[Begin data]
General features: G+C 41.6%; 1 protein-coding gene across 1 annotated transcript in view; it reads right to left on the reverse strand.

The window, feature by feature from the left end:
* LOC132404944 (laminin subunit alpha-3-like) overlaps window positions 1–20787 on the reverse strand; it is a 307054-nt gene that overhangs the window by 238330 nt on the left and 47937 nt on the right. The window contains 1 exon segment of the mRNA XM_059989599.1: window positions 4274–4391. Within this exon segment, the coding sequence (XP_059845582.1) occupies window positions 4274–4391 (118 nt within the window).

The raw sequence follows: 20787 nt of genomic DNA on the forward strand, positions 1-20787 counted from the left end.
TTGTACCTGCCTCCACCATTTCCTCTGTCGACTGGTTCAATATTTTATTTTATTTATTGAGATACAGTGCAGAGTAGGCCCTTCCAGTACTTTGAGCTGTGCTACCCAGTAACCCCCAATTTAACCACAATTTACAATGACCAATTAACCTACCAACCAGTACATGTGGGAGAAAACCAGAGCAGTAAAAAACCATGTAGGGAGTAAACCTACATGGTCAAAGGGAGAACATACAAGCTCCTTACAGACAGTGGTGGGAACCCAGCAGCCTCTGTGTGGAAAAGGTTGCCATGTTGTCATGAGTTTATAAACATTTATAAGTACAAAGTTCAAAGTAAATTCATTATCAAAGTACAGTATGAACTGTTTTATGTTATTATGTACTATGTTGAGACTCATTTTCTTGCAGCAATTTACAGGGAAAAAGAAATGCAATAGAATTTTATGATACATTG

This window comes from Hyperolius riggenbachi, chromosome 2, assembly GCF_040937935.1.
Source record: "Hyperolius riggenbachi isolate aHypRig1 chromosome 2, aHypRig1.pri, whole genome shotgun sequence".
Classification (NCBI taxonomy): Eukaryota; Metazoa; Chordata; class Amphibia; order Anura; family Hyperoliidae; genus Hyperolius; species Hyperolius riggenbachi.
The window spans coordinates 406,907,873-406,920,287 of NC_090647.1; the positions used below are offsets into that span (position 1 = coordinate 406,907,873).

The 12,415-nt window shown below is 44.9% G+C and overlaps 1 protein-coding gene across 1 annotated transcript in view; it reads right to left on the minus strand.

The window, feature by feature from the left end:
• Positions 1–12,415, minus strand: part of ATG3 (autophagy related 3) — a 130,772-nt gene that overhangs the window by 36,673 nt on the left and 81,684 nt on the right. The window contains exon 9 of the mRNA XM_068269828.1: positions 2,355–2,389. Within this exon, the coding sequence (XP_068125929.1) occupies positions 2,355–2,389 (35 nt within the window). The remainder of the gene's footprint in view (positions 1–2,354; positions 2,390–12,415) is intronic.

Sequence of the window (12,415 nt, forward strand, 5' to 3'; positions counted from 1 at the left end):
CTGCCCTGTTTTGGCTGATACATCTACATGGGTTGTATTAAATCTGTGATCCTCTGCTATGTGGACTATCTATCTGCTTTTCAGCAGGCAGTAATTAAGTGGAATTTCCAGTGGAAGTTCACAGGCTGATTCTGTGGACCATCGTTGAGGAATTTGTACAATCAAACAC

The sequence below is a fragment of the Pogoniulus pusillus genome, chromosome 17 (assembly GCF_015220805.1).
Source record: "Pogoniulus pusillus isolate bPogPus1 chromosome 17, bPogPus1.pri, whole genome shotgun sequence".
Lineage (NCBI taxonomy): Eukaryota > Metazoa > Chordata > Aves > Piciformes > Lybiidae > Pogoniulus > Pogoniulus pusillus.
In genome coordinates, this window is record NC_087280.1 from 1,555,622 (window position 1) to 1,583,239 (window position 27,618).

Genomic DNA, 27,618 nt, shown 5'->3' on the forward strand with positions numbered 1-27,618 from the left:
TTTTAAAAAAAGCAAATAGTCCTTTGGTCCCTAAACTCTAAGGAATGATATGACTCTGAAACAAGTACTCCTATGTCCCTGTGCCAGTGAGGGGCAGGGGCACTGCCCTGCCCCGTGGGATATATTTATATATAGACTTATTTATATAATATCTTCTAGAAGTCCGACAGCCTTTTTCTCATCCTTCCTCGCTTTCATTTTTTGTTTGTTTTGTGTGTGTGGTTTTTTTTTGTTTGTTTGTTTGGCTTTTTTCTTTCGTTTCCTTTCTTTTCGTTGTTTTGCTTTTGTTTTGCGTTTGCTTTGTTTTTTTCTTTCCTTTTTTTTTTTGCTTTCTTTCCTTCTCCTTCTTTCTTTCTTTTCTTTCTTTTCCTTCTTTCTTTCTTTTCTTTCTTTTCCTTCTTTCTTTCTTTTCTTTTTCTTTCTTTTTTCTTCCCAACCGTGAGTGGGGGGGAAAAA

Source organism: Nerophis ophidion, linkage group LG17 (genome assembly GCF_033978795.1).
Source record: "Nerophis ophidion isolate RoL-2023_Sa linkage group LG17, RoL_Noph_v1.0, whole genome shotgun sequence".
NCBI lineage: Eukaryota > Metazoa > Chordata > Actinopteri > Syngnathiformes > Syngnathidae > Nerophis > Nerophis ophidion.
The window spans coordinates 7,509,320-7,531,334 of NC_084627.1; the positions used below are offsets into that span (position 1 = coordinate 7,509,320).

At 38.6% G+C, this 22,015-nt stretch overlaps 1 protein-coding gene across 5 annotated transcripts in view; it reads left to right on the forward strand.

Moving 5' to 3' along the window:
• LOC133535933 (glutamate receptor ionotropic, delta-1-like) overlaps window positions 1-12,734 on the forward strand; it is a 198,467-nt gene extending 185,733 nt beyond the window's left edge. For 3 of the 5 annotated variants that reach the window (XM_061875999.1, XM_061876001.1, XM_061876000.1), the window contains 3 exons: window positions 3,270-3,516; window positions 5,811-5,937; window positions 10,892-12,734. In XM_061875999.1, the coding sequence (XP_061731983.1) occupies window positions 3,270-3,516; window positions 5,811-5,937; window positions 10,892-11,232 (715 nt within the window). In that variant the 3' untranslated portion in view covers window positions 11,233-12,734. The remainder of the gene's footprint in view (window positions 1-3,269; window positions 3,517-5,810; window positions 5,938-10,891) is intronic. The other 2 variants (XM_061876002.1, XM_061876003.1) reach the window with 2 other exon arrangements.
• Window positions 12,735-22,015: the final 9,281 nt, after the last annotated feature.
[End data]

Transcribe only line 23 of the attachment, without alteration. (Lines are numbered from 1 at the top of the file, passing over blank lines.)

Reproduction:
NCBI lineage: Eukaryota > Metazoa > Chordata > Actinopteri > Syngnathiformes > Syngnathidae > Nerophis > Nerophis ophidion.